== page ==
2. Practice until you want to stab your eyes out with a No. 2 pencil
Take as many real, timed, LSAT PrepTests as possible. There are enough old LSATs (over 70) available that you will lose all your friends before you finish all of them.
Take only real LSATs. Most LSAT books that you see in the bookstore do not use real LSATs. They make up their own questions to avoid licensing fees. Made up LSATs are a complete waste of time. Stay the hell away. The whole point of practicing is to get good at doing the LSAT, not Honest Sal’s LSAT-like Test.
3. Review your answers
So once you finished a practice exam, what’s the first thing you do? You check the answers and grade your test right? No, wrong.
You should do something we call “Blind Review”. When you take the practice tests, you circle every question you are unsure about. After the test is over, go through every one of those questions and take however long you need to on the question – without looking at the answer. Then when you mark your test you will have two scores. Your real score, and your blind review score. If your blind review score is low, then you need to work on your grammar and logic. If your blind review score is high, then you need to work on your speed.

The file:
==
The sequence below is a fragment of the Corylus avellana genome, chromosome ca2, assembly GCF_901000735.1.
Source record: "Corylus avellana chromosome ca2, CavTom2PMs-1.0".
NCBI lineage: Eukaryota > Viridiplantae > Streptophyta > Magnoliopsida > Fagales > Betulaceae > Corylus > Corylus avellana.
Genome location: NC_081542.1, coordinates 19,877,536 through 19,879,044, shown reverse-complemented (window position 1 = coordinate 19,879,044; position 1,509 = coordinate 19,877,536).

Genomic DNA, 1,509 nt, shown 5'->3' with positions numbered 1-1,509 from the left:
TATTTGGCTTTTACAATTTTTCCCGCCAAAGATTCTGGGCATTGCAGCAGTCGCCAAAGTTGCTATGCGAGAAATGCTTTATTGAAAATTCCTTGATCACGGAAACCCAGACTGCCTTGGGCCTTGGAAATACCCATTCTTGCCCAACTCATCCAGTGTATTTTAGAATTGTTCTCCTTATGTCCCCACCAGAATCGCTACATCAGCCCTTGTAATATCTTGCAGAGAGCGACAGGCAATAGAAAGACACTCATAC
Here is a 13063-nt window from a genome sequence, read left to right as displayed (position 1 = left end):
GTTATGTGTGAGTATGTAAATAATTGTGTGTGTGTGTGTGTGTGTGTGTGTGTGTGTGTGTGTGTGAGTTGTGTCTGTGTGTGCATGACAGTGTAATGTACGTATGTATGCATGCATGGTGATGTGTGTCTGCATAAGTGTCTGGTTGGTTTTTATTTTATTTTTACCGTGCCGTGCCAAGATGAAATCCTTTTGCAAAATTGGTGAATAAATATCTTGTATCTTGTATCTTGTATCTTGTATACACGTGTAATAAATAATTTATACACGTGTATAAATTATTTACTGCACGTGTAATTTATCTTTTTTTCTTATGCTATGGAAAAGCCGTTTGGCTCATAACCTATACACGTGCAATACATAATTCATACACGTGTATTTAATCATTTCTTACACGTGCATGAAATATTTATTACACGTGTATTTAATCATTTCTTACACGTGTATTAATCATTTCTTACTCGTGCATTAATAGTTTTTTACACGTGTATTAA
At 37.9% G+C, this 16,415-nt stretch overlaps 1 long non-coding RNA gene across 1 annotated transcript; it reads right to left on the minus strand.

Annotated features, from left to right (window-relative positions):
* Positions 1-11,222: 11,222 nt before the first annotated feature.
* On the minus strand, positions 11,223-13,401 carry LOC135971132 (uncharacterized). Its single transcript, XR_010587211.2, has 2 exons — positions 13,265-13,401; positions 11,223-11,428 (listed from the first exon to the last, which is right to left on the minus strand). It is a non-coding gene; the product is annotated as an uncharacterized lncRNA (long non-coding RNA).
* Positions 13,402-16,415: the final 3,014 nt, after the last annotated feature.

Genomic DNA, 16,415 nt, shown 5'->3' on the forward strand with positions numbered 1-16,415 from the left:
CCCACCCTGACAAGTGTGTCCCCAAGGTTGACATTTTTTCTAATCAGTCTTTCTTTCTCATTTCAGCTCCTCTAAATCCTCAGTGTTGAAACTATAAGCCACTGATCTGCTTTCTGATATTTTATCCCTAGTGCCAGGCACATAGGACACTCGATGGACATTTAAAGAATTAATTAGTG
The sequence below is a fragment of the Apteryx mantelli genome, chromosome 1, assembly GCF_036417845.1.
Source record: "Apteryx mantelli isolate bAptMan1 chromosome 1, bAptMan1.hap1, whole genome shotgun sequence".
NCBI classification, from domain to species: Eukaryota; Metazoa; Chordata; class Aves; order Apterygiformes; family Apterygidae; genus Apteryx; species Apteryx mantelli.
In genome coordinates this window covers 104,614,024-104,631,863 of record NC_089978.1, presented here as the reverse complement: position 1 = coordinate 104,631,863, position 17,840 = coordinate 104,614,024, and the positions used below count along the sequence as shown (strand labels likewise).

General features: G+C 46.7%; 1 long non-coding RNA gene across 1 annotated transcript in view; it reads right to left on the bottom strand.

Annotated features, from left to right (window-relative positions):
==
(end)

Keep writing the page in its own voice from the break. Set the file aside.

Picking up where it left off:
This is a powerful way of learning that only works when you haven’t peeked at the credited answer!
So now you know the three things you need to do in order to do well on the LSAT. If you want to test the waters, sign up for a free trial. If you're ready to dive in now, register for the best and most affordable online LSAT Prep course you can get.
What are you waiting for? Jump in, beat the LSAT, go to law school and become a lawyer.
One of the most common questions we get is how to improve at LSAT Reading Comprehension. It seems really tough to do: either you are good at reading, or you're not, and you can't do much to change that, right?
We disagree. Here at 7Sage we've been testing a new approach to Reading Comprehension that has gotten great results, and now we're proud to present you with: The Memory Method for Reading Comprehension.
Train Your Memory For LSAT Reading Comprehension
Ever read a passage, then feel like you don't remember anything? You get to the questions and realize it's true: you've forgotten most of what you read.
It happens to almost everyone. We're not built to retain all the information presented in a reading comprehension passage. But you can get better.